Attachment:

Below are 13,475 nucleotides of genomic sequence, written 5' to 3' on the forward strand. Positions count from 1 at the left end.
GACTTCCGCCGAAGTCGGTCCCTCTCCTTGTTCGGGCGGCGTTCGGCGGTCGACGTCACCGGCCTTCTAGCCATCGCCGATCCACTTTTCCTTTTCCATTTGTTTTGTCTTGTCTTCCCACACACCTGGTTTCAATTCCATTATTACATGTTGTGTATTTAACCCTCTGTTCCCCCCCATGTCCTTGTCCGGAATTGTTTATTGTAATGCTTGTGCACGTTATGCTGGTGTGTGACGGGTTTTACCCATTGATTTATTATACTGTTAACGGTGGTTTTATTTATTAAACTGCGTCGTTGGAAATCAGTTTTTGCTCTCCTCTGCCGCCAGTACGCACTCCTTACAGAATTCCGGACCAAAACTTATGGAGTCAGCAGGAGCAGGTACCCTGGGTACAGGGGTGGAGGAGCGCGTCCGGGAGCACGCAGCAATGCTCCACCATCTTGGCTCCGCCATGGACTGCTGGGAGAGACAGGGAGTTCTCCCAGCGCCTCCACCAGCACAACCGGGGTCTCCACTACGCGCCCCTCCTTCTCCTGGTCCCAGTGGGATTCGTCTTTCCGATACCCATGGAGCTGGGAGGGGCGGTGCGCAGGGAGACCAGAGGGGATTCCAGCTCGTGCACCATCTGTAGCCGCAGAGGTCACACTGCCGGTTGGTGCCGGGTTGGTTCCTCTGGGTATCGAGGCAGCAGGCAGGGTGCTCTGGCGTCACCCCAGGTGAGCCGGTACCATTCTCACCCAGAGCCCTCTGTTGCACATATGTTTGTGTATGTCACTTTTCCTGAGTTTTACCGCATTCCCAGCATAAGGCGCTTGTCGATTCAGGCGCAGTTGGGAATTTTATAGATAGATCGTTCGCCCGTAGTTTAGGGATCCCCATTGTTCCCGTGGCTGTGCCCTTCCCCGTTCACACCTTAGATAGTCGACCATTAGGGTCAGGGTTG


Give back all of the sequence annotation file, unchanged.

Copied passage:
Below are 13,475 nucleotides of genomic sequence, written 5' to 3' on the forward strand. Positions count from 1 at the left end.
GACTTCCGCCGAAGTCGGTCCCTCTCCTTGTTCGGGCGGCGTTCGGCGGTCGACGTCACCGGCCTTCTAGCCATCGCCGATCCACTTTTCCTTTTCCATTTGTTTTGTCTTGTCTTCCCACACACCTGGTTTCAATTCCATTATTACATGTTGTGTATTTAACCCTCTGTTCCCCCCCATGTCCTTGTCCGGAATTGTTTATTGTAATGCTTGTGCACGTTATGCTGGTGTGTGACGGGTTTTACCCATTGATTTATTATACTGTTAACGGTGGTTTTATTTATTAAACTGCGTCGTTGGAAATCAGTTTTTGCTCTCCTCTGCCGCCAGTACGCACTCCTTACAGAATTCCGGACCAAAACTTATGGAGTCAGCAGGAGCAGGTACCCTGGGTACAGGGGTGGAGGAGCGCGTCCGGGAGCACGCAGCAATGCTCCACCATCTTGGCTCCGCCATGGACTGCTGGGAGAGACAGGGAGTTCTCCCAGCGCCTCCACCAGCACAACCGGGGTCTCCACTACGCGCCCCTCCTTCTCCTGGTCCCAGTGGGATTCGTCTTTCCGATACCCATGGAGCTGGGAGGGGCGGTGCGCAGGGAGACCAGAGGGGATTCCAGCTCGTGCACCATCTGTAGCCGCAGAGGTCACACTGCCGGTTGGTGCCGGGTTGGTTCCTCTGGGTATCGAGGCAGCAGGCAGGGTGCTCTGGCGTCACCCCAGGTGAGCCGGTACCATTCTCACCCAGAGCCCTCTGTTGCACATATGTTTGTGTATGTCACTTTTCCTGAGTTTTACCGCATTCCCAGCATAAGGCGCTTGTCGATTCAGGCGCAGTTGGGAATTTTATAGATAGATCGTTCGCCCGTAGTTTAGGGATCCCCATTGTTCCCGTGGCTGTGCCCTTCCCCGTTCACACCTTAGATAGTCGACCATTAGGGTCAGGGTTG